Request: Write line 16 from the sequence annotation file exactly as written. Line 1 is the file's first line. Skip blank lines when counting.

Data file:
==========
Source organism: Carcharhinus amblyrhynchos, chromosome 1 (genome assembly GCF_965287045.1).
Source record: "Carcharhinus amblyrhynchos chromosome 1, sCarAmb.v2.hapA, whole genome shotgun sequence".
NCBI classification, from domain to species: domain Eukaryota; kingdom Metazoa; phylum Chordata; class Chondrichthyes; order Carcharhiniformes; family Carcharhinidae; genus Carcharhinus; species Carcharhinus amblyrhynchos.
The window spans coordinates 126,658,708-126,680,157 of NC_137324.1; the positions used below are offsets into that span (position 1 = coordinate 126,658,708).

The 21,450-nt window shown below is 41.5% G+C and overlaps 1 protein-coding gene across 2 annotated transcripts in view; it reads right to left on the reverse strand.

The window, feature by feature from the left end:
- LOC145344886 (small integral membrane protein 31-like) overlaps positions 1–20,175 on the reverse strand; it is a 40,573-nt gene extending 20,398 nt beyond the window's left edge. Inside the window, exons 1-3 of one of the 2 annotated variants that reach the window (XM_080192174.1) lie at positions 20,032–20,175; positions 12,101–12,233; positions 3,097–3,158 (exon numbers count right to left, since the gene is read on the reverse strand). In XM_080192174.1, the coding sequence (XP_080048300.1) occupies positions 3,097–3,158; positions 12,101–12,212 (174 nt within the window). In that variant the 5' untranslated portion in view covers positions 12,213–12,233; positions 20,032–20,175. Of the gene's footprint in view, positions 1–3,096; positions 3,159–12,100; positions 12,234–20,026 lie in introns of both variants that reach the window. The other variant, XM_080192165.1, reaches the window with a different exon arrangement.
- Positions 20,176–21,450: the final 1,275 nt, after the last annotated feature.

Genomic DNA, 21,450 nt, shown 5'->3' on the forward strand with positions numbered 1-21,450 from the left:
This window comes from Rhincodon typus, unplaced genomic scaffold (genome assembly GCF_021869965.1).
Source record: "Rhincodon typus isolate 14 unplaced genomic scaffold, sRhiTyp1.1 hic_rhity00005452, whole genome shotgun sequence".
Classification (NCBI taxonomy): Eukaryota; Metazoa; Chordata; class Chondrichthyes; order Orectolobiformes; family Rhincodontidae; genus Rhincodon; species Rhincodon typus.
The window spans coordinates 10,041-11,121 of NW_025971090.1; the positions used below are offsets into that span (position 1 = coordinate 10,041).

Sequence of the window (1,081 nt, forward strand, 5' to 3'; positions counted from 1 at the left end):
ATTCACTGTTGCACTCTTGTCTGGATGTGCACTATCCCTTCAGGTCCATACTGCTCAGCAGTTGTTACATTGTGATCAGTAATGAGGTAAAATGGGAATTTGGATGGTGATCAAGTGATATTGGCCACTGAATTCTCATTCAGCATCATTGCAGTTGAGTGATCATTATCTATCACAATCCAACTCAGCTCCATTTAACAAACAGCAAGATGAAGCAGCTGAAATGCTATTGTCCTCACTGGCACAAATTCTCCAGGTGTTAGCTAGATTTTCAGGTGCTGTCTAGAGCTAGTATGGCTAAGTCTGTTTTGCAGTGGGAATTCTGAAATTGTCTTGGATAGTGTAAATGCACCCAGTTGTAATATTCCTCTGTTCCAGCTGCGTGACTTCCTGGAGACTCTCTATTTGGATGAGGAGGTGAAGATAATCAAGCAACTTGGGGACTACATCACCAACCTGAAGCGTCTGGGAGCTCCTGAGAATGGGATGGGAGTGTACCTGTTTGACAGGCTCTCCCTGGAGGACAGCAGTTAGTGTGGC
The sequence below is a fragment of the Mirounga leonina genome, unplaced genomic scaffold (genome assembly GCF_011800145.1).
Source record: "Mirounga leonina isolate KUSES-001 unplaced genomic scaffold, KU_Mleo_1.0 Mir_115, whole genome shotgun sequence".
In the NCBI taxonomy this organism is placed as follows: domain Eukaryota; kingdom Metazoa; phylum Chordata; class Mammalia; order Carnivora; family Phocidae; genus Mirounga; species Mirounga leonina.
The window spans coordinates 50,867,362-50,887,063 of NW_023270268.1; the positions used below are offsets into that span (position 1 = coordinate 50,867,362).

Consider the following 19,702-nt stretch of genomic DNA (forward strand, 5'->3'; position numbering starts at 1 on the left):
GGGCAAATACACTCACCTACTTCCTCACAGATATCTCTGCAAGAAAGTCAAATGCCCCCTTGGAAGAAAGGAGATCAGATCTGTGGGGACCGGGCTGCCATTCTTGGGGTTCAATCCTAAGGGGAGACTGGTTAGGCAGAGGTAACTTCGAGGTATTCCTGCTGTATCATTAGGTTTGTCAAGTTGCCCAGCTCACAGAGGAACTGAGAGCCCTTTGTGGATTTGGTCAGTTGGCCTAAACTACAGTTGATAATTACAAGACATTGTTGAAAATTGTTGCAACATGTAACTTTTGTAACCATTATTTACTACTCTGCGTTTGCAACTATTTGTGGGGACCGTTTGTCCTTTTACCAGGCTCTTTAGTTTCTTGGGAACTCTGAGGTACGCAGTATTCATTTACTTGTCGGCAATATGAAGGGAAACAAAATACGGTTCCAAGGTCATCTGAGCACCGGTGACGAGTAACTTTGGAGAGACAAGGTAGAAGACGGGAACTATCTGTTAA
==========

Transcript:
The sequence below is a fragment of the Mirounga leonina genome, unplaced genomic scaffold (genome assembly GCF_011800145.1).